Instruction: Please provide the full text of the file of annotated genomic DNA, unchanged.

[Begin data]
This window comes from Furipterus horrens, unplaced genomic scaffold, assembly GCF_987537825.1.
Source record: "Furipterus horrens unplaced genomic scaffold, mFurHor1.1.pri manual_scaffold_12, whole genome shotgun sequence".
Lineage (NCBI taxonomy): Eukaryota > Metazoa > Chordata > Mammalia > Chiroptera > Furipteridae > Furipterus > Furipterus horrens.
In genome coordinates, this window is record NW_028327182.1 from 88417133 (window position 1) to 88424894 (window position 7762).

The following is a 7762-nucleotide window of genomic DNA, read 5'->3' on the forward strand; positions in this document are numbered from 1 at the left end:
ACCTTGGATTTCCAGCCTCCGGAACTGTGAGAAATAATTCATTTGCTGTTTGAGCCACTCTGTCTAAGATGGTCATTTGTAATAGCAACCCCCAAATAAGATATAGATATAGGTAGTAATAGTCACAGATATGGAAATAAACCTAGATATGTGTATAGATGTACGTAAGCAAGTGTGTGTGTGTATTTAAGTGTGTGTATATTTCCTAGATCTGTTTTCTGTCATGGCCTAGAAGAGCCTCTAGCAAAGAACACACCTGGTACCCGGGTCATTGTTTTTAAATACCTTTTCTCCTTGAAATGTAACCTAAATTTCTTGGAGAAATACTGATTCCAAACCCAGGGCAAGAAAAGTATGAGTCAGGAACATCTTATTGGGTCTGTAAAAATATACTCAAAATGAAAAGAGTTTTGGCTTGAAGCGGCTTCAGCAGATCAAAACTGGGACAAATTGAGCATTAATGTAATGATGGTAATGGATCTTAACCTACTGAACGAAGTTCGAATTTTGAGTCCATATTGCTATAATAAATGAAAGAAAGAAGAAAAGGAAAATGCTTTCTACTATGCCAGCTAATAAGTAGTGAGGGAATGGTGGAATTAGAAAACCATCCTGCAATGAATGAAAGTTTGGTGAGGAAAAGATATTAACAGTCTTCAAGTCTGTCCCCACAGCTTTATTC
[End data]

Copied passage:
This window comes from Furipterus horrens, unplaced genomic scaffold, assembly GCF_987537825.1.
Source record: "Furipterus horrens unplaced genomic scaffold, mFurHor1.1.pri manual_scaffold_12, whole genome shotgun sequence".
Lineage (NCBI taxonomy): Eukaryota > Metazoa > Chordata > Mammalia > Chiroptera > Furipteridae > Furipterus > Furipterus horrens.
In genome coordinates, this window is record NW_028327182.1 from 88417133 (window position 1) to 88424894 (window position 7762).

The following is a 7762-nucleotide window of genomic DNA, read 5'->3' on the forward strand; positions in this document are numbered from 1 at the left end:
ACCTTGGATTTCCAGCCTCCGGAACTGTGAGAAATAATTCATTTGCTGTTTGAGCCACTCTGTCTAAGATGGTCATTTGTAATAGCAACCCCCAAATAAGATATAGATATAGGTAGTAATAGTCACAGATATGGAAATAAACCTAGATATGTGTATAGATGTACGTAAGCAAGTGTGTGTGTGTATTTAAGTGTGTGTATATTTCCTAGATCTGTTTTCTGTCATGGCCTAGAAGAGCCTCTAGCAAAGAACACACCTGGTACCCGGGTCATTGTTTTTAAATACCTTTTCTCCTTGAAATGTAACCTAAATTTCTTGGAGAAATACTGATTCCAAACCCAGGGCAAGAAAAGTATGAGTCAGGAACATCTTATTGGGTCTGTAAAAATATACTCAAAATGAAAAGAGTTTTGGCTTGAAGCGGCTTCAGCAGATCAAAACTGGGACAAATTGAGCATTAATGTAATGATGGTAATGGATCTTAACCTACTGAACGAAGTTCGAATTTTGAGTCCATATTGCTATAATAAATGAAAGAAAGAAGAAAAGGAAAATGCTTTCTACTATGCCAGCTAATAAGTAGTGAGGGAATGGTGGAATTAGAAAACCATCCTGCAATGAATGAAAGTTTGGTGAGGAAAAGATATTAACAGTCTTCAAGTCTGTCCCCACAGCTTTATTC